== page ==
In 1930, Gardner and Frazier1 reported a family in which von Recklinghausen's disease, in the form of bilateral tumors of the acoustic nerve, had been transmitted as a dominant mendelian trait through five generations. At the time of the original report, 38 of the 217 members of the family were affected. Necropsy was performed on 2 members of the family and revealed bilateral acoustic neurofibromas. After the publication of the first report, symptoms of a tumor of the spinal cord developed in 1 of the affected members. This tumor was removed and likewise proved to be a neurofibroma; the case was subsequently reported by Gardner.2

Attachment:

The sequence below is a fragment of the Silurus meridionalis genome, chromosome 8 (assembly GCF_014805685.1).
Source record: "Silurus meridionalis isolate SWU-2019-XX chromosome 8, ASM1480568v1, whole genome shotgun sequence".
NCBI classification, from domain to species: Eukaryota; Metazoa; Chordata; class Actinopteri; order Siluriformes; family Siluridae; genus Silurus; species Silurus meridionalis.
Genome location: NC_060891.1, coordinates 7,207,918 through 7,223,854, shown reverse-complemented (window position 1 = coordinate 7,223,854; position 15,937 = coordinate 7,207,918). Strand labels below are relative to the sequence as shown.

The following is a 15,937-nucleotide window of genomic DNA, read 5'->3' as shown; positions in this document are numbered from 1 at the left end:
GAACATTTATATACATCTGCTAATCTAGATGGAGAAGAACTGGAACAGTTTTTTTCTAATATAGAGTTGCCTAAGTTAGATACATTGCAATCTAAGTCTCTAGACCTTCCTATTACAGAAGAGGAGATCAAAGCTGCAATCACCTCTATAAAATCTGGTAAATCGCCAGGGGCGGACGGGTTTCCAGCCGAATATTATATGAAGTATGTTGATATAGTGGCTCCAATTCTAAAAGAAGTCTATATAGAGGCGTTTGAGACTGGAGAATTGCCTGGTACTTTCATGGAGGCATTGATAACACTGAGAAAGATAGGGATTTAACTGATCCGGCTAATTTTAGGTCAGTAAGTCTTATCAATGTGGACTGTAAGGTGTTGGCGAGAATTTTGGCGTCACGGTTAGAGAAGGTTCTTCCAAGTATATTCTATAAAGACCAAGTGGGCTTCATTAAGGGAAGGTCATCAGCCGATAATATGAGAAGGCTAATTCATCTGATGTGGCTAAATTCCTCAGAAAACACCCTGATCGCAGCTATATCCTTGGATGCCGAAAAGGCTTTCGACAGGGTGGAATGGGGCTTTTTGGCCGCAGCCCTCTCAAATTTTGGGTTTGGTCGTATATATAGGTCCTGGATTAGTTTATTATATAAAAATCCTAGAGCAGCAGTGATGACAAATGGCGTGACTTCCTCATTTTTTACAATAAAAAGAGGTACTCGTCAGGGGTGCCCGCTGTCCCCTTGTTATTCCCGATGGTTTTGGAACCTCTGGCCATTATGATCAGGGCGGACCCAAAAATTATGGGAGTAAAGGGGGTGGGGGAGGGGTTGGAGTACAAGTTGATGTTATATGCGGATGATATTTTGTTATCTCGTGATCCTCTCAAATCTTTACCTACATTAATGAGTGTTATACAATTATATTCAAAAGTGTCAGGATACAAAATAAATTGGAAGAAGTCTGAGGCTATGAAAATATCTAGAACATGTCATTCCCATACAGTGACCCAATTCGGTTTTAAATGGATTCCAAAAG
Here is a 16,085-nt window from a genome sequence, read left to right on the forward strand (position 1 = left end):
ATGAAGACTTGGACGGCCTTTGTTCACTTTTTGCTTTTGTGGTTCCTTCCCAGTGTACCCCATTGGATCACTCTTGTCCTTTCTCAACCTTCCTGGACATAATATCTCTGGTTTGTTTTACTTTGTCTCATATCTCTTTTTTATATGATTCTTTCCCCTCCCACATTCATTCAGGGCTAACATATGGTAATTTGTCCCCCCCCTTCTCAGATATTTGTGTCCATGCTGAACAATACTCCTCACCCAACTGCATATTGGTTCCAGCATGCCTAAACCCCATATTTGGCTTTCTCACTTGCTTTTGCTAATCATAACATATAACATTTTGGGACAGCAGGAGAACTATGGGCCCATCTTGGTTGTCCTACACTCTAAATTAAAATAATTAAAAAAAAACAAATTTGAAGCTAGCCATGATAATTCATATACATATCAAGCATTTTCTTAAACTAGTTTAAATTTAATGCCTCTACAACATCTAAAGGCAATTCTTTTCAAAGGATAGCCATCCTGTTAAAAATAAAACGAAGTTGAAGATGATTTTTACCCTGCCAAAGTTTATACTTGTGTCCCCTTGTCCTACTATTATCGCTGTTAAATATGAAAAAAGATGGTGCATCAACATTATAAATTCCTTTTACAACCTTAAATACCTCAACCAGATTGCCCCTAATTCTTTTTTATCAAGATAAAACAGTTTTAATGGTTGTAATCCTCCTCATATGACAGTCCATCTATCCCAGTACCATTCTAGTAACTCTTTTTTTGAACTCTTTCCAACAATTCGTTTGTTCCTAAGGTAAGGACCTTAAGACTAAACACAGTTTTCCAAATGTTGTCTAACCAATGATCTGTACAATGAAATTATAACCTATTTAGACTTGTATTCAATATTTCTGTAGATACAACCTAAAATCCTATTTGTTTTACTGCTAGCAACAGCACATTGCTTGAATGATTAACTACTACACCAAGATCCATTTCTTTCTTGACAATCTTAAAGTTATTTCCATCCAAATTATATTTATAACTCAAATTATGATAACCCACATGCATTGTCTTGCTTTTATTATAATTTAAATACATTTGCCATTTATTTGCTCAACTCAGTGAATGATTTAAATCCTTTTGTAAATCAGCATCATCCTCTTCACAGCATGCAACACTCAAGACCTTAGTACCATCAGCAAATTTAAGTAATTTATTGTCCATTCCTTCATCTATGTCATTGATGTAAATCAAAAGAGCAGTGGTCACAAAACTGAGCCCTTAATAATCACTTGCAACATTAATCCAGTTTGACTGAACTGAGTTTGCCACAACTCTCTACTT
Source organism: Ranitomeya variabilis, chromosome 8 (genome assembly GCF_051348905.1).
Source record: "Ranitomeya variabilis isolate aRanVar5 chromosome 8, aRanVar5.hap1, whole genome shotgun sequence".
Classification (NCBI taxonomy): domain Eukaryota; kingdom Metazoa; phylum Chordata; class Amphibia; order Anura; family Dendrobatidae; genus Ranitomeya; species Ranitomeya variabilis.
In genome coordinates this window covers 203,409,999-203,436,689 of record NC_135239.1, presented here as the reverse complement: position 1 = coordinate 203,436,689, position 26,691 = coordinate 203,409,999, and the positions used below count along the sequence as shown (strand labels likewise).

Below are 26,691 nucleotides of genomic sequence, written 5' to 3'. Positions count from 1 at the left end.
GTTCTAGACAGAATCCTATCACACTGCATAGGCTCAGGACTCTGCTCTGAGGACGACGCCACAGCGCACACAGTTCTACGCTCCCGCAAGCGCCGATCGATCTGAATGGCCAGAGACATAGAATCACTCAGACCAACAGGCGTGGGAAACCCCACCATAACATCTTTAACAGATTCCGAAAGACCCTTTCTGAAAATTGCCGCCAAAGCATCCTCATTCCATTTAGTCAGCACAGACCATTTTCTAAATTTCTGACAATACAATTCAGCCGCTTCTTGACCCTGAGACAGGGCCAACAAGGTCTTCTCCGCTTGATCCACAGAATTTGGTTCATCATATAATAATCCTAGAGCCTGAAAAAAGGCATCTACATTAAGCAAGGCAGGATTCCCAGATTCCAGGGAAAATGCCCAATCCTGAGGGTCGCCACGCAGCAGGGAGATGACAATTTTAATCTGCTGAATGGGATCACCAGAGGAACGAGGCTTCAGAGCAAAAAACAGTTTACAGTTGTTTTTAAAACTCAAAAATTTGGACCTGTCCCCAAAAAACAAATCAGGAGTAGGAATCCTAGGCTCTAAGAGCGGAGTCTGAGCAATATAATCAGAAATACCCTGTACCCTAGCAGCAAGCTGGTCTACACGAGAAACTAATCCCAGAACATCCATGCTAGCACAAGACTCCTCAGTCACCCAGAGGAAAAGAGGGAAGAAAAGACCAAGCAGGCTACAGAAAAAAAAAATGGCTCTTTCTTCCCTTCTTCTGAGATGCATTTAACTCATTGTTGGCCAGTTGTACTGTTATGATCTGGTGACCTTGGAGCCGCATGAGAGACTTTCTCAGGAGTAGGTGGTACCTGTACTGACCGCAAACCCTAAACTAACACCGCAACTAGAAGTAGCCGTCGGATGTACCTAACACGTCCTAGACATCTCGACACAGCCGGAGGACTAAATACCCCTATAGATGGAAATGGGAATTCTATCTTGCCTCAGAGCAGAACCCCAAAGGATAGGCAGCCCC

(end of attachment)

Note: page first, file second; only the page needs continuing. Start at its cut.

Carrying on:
The present report, the third concerning this family, deals chiefly with the pathologic material obtained from 4 members since the last publication.3 One of these members (case 4) represents the only case thus far observed in which the disease has been recognized
GARDNER WJ, TURNER O. BILATERAL ACOUSTIC NEUROFIBROMAS: FURTHER CLINICAL AND PATHOLOGIC DATA ON HEREDITARY DEAFNESS AND RECKLINGHAUSEN'S DISEASE. Arch NeurPsych. 1940;44(1):76–99. doi:10.1001/archneurpsyc.1940.02280070084004
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